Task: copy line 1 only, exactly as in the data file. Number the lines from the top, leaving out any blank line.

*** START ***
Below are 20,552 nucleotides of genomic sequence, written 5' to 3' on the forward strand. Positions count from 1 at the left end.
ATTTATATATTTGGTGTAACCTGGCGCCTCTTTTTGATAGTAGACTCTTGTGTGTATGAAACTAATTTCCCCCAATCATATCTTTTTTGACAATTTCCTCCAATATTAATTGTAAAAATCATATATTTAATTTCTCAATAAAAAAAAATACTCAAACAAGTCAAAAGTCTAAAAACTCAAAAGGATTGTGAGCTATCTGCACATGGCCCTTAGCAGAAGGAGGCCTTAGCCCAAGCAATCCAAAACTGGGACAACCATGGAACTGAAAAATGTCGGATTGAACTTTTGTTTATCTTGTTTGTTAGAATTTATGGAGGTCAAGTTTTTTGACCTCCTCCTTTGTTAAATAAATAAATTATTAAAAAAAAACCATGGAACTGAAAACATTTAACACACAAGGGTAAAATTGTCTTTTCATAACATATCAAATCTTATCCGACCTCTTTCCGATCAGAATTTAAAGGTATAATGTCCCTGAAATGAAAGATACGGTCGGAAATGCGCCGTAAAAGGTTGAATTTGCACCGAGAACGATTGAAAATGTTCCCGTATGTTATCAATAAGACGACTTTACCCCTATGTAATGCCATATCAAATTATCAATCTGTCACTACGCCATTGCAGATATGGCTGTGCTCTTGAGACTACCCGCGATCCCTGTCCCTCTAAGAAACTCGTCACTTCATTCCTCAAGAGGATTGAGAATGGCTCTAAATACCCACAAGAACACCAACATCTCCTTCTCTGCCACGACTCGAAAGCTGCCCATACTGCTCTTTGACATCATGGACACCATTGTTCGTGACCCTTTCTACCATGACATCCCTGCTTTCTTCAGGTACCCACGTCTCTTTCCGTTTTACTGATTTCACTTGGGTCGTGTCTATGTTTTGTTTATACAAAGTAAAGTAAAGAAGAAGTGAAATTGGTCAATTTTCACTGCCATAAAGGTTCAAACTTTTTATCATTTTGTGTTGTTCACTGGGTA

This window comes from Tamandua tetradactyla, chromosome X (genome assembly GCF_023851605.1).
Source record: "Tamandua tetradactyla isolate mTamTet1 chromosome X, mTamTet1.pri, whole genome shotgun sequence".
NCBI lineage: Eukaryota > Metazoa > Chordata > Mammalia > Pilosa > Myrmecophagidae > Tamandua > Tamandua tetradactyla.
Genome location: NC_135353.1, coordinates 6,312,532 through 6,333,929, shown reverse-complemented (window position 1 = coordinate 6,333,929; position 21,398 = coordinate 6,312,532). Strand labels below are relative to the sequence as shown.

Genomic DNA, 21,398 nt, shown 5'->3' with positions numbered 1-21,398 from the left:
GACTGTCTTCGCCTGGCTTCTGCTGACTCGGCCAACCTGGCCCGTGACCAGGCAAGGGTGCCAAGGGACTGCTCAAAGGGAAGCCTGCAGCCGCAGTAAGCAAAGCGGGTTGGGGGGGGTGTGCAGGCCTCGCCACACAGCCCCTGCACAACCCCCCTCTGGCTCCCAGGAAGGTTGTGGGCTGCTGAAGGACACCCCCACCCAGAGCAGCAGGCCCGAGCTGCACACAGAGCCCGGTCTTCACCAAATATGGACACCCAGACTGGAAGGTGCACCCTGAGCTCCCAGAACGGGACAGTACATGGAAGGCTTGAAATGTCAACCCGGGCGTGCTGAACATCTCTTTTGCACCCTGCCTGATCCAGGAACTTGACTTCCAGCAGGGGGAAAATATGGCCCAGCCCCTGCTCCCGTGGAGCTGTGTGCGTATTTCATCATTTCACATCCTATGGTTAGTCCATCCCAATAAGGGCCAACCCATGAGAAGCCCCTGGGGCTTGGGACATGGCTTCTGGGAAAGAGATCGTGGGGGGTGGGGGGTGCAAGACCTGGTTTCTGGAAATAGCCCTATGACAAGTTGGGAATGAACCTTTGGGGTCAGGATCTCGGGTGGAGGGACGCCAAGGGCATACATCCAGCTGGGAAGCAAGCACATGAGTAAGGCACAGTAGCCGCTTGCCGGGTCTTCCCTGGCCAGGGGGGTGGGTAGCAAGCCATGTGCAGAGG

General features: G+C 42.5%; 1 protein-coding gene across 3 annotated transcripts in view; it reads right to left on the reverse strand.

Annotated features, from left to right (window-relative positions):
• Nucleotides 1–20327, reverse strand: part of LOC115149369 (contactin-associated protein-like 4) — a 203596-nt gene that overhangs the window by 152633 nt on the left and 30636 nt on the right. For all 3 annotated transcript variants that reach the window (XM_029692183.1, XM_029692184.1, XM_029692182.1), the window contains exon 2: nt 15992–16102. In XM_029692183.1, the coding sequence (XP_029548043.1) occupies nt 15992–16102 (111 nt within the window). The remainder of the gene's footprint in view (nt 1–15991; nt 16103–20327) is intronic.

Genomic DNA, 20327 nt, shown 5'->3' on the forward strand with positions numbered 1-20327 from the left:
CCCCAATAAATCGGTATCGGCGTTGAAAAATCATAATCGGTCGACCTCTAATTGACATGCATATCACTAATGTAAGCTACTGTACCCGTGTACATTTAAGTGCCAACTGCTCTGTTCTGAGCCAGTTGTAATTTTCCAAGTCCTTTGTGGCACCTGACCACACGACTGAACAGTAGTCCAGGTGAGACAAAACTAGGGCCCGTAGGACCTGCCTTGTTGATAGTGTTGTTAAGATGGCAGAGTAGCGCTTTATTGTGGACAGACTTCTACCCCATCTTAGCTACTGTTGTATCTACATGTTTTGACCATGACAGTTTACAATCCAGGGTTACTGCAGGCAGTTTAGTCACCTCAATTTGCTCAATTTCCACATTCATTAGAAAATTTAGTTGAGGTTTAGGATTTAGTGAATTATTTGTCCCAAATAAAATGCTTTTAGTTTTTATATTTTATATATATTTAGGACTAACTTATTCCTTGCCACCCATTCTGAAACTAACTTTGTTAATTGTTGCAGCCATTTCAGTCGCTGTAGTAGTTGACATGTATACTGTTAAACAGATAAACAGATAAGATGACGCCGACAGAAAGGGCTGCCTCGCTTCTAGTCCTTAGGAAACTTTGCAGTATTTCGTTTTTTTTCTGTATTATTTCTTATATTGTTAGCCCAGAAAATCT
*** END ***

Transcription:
Below are 20,552 nucleotides of genomic sequence, written 5' to 3' on the forward strand. Positions count from 1 at the left end.